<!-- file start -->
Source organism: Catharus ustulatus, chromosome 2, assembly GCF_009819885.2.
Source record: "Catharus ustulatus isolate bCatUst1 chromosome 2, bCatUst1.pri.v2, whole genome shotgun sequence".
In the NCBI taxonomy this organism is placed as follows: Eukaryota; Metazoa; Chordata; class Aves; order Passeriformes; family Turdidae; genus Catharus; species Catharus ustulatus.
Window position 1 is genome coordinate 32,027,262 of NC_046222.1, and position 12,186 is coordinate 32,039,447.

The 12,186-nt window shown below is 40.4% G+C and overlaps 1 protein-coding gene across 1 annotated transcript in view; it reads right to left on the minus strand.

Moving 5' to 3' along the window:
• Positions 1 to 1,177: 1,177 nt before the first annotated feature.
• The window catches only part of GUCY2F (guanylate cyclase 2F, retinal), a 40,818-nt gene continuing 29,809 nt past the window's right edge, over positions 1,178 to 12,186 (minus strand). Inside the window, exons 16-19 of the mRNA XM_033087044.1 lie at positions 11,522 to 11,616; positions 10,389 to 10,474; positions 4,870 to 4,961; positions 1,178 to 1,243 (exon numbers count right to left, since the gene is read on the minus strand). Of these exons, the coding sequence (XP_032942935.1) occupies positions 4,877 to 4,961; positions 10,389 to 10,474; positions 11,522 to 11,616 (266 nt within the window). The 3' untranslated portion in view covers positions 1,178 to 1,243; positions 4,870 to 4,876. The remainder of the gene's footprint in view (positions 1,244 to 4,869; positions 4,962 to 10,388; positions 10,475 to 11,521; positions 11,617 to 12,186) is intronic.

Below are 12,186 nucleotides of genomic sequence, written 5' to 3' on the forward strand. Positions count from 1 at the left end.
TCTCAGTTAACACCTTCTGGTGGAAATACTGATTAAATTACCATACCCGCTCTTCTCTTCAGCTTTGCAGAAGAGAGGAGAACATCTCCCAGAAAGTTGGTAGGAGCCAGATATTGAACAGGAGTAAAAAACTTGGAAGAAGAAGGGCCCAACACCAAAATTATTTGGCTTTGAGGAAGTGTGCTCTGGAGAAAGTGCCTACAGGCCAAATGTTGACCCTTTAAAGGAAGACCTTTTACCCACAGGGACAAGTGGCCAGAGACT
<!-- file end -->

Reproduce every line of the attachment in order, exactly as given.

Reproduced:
Source organism: Catharus ustulatus, chromosome 2, assembly GCF_009819885.2.
Source record: "Catharus ustulatus isolate bCatUst1 chromosome 2, bCatUst1.pri.v2, whole genome shotgun sequence".
In the NCBI taxonomy this organism is placed as follows: Eukaryota; Metazoa; Chordata; class Aves; order Passeriformes; family Turdidae; genus Catharus; species Catharus ustulatus.
Window position 1 is genome coordinate 32,027,262 of NC_046222.1, and position 12,186 is coordinate 32,039,447.

The 12,186-nt window shown below is 40.4% G+C and overlaps 1 protein-coding gene across 1 annotated transcript in view; it reads right to left on the minus strand.

Moving 5' to 3' along the window:
• Positions 1 to 1,177: 1,177 nt before the first annotated feature.
• The window catches only part of GUCY2F (guanylate cyclase 2F, retinal), a 40,818-nt gene continuing 29,809 nt past the window's right edge, over positions 1,178 to 12,186 (minus strand). Inside the window, exons 16-19 of the mRNA XM_033087044.1 lie at positions 11,522 to 11,616; positions 10,389 to 10,474; positions 4,870 to 4,961; positions 1,178 to 1,243 (exon numbers count right to left, since the gene is read on the minus strand). Of these exons, the coding sequence (XP_032942935.1) occupies positions 4,877 to 4,961; positions 10,389 to 10,474; positions 11,522 to 11,616 (266 nt within the window). The 3' untranslated portion in view covers positions 1,178 to 1,243; positions 4,870 to 4,876. The remainder of the gene's footprint in view (positions 1,244 to 4,869; positions 4,962 to 10,388; positions 10,475 to 11,521; positions 11,617 to 12,186) is intronic.

Below are 12,186 nucleotides of genomic sequence, written 5' to 3' on the forward strand. Positions count from 1 at the left end.
TCTCAGTTAACACCTTCTGGTGGAAATACTGATTAAATTACCATACCCGCTCTTCTCTTCAGCTTTGCAGAAGAGAGGAGAACATCTCCCAGAAAGTTGGTAGGAGCCAGATATTGAACAGGAGTAAAAAACTTGGAAGAAGAAGGGCCCAACACCAAAATTATTTGGCTTTGAGGAAGTGTGCTCTGGAGAAAGTGCCTACAGGCCAAATGTTGACCCTTTAAAGGAAGACCTTTTACCCACAGGGACAAGTGGCCAGAGACT